Study Shows that Living Together Makes You Just as Happy as Being Married

In Canada, between 2006 and 2011, the number of Common Law couples rose 13.9% while the number of married couples nudged upwards only 3.1%.

Since 2011, the pattern seems to be persisting.

Additional number crunching would suggest that about 25% of adults currently aged 25-34 will still not be married well into their 50s. In other words, a lot of Millennials will never get married to anything but their Netflix subscription.

Many of us ask, “Is this trend of marriage decline a good thing or a bad thing?” That’s tough to say, but as far as the numbers are concerned, we’re probably just as happy because of it.

A recently published study out of The Ohio State University, based on data collected from a national survey, revealed that in relationships beyond their very first, people showed essentially the same emotional boost (or drop in emotional distress) simply moving in with their partners as they did jumping straight into marriage.

As study co-author Sara Mernitz puts it, “Now it appears that young people, especially women, get the same emotional boost from moving in together as they do from going directly to marriage. There’s no additional boost from getting married.”

While there have been studies showing that people live longer and healthier lives when they are officially “married”, more recent research has shown these benefits to only affect men. On top of that, the reasons why marriage impacts health are largely related to stress and isolation – two things that develop and dissolve during unlicensed cohabitation just as they do during more heavily documented versions of love.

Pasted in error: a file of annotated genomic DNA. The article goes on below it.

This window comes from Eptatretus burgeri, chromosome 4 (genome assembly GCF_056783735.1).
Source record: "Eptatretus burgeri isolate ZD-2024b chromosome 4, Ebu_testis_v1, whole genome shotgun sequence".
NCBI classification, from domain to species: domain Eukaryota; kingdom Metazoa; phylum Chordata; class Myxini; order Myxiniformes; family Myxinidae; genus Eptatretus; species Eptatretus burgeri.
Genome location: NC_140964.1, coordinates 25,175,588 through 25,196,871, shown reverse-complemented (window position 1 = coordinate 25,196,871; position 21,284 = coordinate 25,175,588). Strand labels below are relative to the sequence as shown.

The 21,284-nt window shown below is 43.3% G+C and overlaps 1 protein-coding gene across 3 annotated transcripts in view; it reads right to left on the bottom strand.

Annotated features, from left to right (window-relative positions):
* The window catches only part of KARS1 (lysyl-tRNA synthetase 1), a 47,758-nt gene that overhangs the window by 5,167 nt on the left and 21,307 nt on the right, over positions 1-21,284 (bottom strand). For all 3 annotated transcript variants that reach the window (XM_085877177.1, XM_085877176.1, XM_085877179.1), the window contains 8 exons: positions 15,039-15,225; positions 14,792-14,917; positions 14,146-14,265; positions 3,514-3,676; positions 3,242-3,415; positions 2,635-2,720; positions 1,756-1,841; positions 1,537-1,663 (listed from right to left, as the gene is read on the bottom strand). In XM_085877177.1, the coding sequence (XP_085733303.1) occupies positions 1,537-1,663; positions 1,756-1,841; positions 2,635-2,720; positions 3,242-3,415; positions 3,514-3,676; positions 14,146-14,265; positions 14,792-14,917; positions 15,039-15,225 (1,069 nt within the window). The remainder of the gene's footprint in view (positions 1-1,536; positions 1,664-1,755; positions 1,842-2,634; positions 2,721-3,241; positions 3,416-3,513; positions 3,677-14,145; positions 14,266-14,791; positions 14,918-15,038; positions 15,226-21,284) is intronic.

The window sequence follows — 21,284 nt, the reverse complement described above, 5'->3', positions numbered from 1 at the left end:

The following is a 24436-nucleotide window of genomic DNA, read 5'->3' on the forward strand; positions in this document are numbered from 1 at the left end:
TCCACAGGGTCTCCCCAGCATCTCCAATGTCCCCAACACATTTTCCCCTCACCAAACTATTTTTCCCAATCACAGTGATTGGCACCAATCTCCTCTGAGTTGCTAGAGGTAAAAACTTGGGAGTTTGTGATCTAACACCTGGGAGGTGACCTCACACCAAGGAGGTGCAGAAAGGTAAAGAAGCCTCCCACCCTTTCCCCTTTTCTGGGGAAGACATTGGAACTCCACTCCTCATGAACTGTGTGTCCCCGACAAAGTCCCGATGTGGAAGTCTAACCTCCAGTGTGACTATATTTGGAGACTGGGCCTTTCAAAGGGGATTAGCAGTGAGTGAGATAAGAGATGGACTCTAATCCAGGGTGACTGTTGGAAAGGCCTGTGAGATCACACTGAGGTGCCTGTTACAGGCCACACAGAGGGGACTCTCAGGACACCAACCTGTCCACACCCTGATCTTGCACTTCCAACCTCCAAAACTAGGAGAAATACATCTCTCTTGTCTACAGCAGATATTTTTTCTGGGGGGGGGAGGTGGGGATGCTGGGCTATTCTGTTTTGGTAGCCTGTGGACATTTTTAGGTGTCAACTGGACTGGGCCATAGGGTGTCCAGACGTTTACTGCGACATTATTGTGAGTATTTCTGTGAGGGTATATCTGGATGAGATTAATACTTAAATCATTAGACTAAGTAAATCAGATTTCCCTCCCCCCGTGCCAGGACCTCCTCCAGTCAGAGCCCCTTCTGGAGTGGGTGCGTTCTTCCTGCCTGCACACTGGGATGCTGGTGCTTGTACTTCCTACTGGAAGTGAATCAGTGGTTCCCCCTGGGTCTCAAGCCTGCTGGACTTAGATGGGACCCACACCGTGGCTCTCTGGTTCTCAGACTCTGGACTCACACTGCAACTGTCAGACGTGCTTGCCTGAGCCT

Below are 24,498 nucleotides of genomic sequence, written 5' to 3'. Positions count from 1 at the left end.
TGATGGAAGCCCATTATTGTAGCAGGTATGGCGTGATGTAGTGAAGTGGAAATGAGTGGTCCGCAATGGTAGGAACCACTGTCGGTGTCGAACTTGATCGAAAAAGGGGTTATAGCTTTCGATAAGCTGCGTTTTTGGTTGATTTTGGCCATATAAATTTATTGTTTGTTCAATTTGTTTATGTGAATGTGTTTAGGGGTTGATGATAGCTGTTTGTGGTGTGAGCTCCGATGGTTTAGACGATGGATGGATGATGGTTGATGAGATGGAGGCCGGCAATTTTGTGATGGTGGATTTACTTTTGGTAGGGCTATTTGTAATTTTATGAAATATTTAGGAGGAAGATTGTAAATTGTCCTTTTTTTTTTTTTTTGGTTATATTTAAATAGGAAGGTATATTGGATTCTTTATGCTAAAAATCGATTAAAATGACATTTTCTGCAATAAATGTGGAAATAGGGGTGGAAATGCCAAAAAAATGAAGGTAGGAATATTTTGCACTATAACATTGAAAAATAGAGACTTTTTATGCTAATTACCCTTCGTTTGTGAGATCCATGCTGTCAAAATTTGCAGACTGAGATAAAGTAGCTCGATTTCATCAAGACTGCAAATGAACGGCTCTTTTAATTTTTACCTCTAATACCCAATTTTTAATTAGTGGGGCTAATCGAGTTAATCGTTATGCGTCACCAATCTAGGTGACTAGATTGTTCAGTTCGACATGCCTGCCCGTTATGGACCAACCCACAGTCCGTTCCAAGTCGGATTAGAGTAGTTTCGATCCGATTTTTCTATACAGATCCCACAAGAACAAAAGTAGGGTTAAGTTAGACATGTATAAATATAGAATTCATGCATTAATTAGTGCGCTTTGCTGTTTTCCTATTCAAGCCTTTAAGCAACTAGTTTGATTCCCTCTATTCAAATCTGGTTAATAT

One angle often debated between the two sides is the legal ramifications of common law versus marriage. Laws vary by Province, but as a whole, the major “enhancements” automatically applied with the act of marriage deal with rights in the event of separation and death. For instance, after separation, common law members are not entitled to equal sharing of total property and are not entitled to spousal support unless cohabitation has persisted for three years or there is a child involved (there’s much more nuance involved, but that’s the meat of it).

Despite the automation factor, however, these are all rights that can be easily acquired or abandoned through cohabitation agreements or prenuptial agreements respectively.

Ultimately, as most of us are coming to appreciate, it comes down to what you want. If what you want is zero-effort access to half of someone’s stuff in the event of a sh***y stroke of luck, then snag that marriage license. If what you want is to be happy, then maybe just share a pad for a while and have a lot of morning sex. When it comes to your psychological wellbeing, there’s research to suggest that that’s as good a setup as any.

That being said, the data didn’t cover polygamy…